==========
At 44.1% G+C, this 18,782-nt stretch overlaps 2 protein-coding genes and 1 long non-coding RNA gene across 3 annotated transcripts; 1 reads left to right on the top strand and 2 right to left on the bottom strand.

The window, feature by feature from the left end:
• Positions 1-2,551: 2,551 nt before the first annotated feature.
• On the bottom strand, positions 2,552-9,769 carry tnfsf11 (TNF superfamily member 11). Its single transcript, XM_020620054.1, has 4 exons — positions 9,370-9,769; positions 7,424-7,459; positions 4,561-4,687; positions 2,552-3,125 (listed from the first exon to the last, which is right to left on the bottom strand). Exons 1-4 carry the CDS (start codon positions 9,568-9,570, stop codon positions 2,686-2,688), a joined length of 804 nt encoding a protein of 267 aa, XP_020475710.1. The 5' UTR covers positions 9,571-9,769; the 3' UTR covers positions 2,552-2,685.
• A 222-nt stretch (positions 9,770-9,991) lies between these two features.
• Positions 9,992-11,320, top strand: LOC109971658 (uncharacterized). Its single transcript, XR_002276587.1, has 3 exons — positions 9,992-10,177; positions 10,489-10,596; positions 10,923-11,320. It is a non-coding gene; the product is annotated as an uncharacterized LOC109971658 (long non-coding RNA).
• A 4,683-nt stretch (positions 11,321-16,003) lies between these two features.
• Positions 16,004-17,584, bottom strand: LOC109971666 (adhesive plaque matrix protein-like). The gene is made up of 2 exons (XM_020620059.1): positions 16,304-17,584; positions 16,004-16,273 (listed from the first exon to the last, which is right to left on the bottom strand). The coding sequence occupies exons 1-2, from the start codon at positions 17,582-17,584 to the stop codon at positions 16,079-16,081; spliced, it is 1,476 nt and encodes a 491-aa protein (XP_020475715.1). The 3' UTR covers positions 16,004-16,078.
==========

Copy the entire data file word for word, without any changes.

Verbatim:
At 44.1% G+C, this 18,782-nt stretch overlaps 2 protein-coding genes and 1 long non-coding RNA gene across 3 annotated transcripts; 1 reads left to right on the top strand and 2 right to left on the bottom strand.

The window, feature by feature from the left end:
• Positions 1-2,551: 2,551 nt before the first annotated feature.
• On the bottom strand, positions 2,552-9,769 carry tnfsf11 (TNF superfamily member 11). Its single transcript, XM_020620054.1, has 4 exons — positions 9,370-9,769; positions 7,424-7,459; positions 4,561-4,687; positions 2,552-3,125 (listed from the first exon to the last, which is right to left on the bottom strand). Exons 1-4 carry the CDS (start codon positions 9,568-9,570, stop codon positions 2,686-2,688), a joined length of 804 nt encoding a protein of 267 aa, XP_020475710.1. The 5' UTR covers positions 9,571-9,769; the 3' UTR covers positions 2,552-2,685.
• A 222-nt stretch (positions 9,770-9,991) lies between these two features.
• Positions 9,992-11,320, top strand: LOC109971658 (uncharacterized). Its single transcript, XR_002276587.1, has 3 exons — positions 9,992-10,177; positions 10,489-10,596; positions 10,923-11,320. It is a non-coding gene; the product is annotated as an uncharacterized LOC109971658 (long non-coding RNA).
• A 4,683-nt stretch (positions 11,321-16,003) lies between these two features.
• Positions 16,004-17,584, bottom strand: LOC109971666 (adhesive plaque matrix protein-like). The gene is made up of 2 exons (XM_020620059.1): positions 16,304-17,584; positions 16,004-16,273 (listed from the first exon to the last, which is right to left on the bottom strand). The coding sequence occupies exons 1-2, from the start codon at positions 17,582-17,584 to the stop codon at positions 16,079-16,081; spliced, it is 1,476 nt and encodes a 491-aa protein (XP_020475715.1). The 3' UTR covers positions 16,004-16,078.